Students are speaking up over the rise in anti-Black hate crimes 

in October 6th, 2021

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With a rise in anti-Black incidents on college campuses, more students are sharing dissatisfaction with administration response. Most recently, the University of Massachusetts Amherst launched an investigation after Black student organizations began receiving a slew of racist emails telling them they didn’t belong on campus, should consider sterilization, and other abusive messages.

While the university responded with a statement condemning the act, students remain unsatisfied with the mild response as hate crimes have yet to abate. Students have held protests, published an op-ed in the campus newspaper pleading the school to act, and gathered to share over 100 stories of harassment. College officials have now hired a cybersecurity firm to track the source of the email after campus police and technology staff failed to identify the sender (potentially meaning it didn’t come from a student).

Sadly, UMass Amherst is not a standalone case. Reports show that anti-Black crimes have been rising nationally since Trump’s election in 2016. In 2019 alone, there were nearly 2,000 hate crimes on college campuses alone.

  • At Albion College in Michigan in March, a Black student was driving near campus when someone spit on his car and yelled racist remarks. A semester prior, a Black freshman was stopped and frisked on campus by someone impersonating a cop.
  • At Rhodes College in Tennessee recently, two Black students found a banana taped on their dorm room door, an act of aggression referencing racist rhetoric comparing Black people to monkeys. Students complained the school took over 48 hours to even acknowledge the racist incident.

And administration inaction directly impacts the makeup of campuses. A study digging into data on 18 years of college hate crime found that such incidents discourage beneficial integration, showing an increased likelihood of Black students instead enrolling in Historically Black Colleges and Universities (HBCU). That said, the tragic murder of George Floyd last year has pressured many colleges to directly address racial issues; an April survey showed 57% of students agree race is at least somewhat discussed more frequently on campuses.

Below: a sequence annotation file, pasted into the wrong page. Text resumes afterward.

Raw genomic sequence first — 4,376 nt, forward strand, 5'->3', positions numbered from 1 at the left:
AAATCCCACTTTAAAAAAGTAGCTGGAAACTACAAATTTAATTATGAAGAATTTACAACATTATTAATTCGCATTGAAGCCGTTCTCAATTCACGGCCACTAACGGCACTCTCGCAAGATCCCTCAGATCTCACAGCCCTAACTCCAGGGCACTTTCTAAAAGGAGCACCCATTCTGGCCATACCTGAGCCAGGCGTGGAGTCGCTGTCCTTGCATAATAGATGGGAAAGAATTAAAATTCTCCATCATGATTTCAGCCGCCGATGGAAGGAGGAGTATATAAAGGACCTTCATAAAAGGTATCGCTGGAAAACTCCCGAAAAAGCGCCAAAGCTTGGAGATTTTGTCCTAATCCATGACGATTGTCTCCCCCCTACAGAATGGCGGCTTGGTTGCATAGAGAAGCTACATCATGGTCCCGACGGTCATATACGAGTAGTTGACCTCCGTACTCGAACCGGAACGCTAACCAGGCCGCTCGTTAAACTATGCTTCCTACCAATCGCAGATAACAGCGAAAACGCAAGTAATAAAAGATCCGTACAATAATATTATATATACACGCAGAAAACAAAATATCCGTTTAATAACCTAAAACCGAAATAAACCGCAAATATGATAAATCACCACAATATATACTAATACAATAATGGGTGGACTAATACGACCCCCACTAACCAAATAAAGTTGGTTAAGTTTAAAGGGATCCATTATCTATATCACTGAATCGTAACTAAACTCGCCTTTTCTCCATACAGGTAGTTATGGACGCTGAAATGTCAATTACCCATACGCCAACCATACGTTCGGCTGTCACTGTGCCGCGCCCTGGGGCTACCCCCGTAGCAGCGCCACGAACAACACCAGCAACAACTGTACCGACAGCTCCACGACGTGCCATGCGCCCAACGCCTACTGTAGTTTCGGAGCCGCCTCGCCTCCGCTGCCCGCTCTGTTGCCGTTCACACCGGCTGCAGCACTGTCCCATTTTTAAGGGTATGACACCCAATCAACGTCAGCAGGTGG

In the case of UMass Amherst, the school is now increasing funding for its Center for Racial Justice and launching a Black Advisory council made up of students, faculty, staff, and administrators to develop recommendations for improving Black student experiences on campus.

🎬 Take Action

An overwhelming majority of on-campus mental health care comes from White, cisgender, heterosexual, and/or able-bodied care givers. Urge your institutions (whether as students or alumni) to diversify staff and improve the mental health resources available to its campus community.

Resource Center:

  • Boston Globe (Where we found this story) 8 days old | 16 minutes long
  • Newsweek Details of the disturbing emails 11 days old | 8 minutes long
  • CBS News UMass Amherst protests 13 days old | 2 minutes long
  • News One Banana taped to door 3 weeks old | 3 minutes long
  • Battle Creek Enquirer Hate crimes at Albion College  7 months old | 6 minutes long
  • American Progress 2019 data on hate crimes 3 years old | 14 minutes long
  • Inside Higher Ed Hate crimes influencing students to enroll in HBCUs 7 months old | 9 minutes long
  • Inside Higher Ed Rise in racial discourse following George Floyd murder 5 months old | 27 minutes long
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